Two Men Steal Surfboards from Paralyzed Marine Who Teaches Surfing to Disabled Children
Randy Abbott had served in the Marine Corps for 14 years as a recon scout sniper. At the end of his service, he needed back surgery, but when his spinal cord was accidentally severed, he was left paralyzed from the waist down. Thanks to specially-designed surfboards which allowed him to get back into the water, he was able to contradict doctors predictions that he would never surf again. In fact, in addition to surfing three to visit site four times a week, Abbott even opened a surf camp for kids with disabilities. However, last Monday night, two thugs assaulted Abbott and threw him out of his wheelchair, leaving him with cuts and scrapes. One guy was cutting the straps and I said, Hey, Im paralyzed, dont steal my surfboards! Abbott recalls. And then the other guy came at me and took a swing at me, and I took a swing at him. He missed, and I connected, Abbott continued. I caught him with a pretty good uppercut. The former Marine went on to explain that the assailant who had cut the straps then came around behind him and threw him out of his wheelchair. The man then kicked the wheelchair, which rolled some 50 feet down the parking lot. Then they threw my surfboards in the back of their (Toyota) 4Runner and took off, Abbott said. Abbott describes the two assailants as white males between 20 and 26 years old, one a shaggy blond and the other with a long brown ponytail.
Source: Two Men Steal Surfboards from Paralyzed Marine Who Teaches Surfing to Disabled Children
Management of Anticoagulant-Associated Intracerebral Hemorrhage
They offer a review of current oral anticoagulation therapies and describe various agents mechanisms of action. Beginning with warfarin, the most well known and widely used anticoagulation agent, the authors move through newer oral anticoagulants such as the direct thrombin inhibitor dabigatran etexilate and the direct factor Xa inhibitors rivaroxaban and apixaban. The authors review administration of vitamin K, fresh frozen plasma, prothrombin complex concentrates (both three-factor [used off label] and four-factor PCCs), and recombinant factor VIIa, as well as the use of dialysis, in reversing the effects of anticoagulants. Reversal of warfarins effects has been widely tested, and the supplement offers a sample protocol for this. There are far fewer studies of reversal of the targeted oral anticoagulants (dabigatran etexilate, rivaroxaban, and apixaban), for which no specific antidotes have been identified as yet. The authors describe current and potential treatments used in cases of AAICH involving these agents. The authors review the American Heart AssociationAmerican Stroke Association Guidelines for the management of spontaneous ICH. These AHA Guidelines include reversal strategies for AAICH but were written before the newer oral anticoagulants were approved for use. The authors point out that investigations of ICH treatment are ongoing and discuss a number of recent clinical trials. Also discussed are surgery for AAICH and the controversy over when to restart oral anticoagulation therapy following AAICH. Institutional protocols for the treatment of spontaneous ICH and AAICH, involving a multidisciplinary approach, are discussed and their development in individual institutions is strongly recommended. Learning Objectives As noted earlier, CME credits are offered to those interested.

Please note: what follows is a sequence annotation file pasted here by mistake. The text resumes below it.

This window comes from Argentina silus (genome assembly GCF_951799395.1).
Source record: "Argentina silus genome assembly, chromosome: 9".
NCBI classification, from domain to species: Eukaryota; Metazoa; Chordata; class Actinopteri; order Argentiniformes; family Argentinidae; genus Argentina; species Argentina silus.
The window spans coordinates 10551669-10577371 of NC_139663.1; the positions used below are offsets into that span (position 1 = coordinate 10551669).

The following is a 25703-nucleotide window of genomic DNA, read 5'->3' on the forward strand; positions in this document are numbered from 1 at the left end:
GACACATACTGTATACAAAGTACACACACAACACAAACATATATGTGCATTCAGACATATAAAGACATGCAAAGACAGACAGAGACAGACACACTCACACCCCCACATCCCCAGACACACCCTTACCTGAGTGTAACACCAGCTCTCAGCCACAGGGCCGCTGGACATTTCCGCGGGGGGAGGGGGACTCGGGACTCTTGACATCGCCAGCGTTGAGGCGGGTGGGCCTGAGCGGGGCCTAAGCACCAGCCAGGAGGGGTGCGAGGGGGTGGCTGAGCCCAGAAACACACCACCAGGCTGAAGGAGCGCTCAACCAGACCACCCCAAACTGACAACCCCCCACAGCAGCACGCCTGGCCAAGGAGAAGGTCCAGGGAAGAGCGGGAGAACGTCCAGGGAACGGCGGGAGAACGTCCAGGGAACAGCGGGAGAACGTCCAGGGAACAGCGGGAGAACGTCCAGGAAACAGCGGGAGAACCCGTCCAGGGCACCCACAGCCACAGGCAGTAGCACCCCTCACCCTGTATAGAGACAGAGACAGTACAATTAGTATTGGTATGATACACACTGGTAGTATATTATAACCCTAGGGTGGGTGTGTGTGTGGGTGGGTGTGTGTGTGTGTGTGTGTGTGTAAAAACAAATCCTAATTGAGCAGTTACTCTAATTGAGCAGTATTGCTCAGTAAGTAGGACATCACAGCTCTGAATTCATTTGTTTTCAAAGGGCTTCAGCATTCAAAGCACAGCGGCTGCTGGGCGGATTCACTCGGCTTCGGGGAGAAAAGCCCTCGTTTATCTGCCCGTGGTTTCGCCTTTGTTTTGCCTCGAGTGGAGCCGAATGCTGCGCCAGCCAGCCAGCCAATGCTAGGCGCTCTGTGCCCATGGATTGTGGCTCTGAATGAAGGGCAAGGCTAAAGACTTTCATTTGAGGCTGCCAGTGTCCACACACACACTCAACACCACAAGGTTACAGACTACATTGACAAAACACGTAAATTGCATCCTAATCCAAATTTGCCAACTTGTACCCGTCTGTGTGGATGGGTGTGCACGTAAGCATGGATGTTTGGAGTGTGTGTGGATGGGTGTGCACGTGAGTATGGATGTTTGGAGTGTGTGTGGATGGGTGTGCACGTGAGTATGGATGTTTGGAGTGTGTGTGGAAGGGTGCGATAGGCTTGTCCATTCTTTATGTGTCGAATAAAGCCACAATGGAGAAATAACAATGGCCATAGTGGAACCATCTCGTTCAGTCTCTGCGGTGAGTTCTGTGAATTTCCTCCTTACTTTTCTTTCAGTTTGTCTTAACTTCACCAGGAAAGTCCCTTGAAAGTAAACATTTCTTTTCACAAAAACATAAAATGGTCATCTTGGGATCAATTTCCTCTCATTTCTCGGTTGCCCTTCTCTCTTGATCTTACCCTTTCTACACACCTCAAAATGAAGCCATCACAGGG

Source: Management of Anticoagulant-Associated Intracerebral Hemorrhage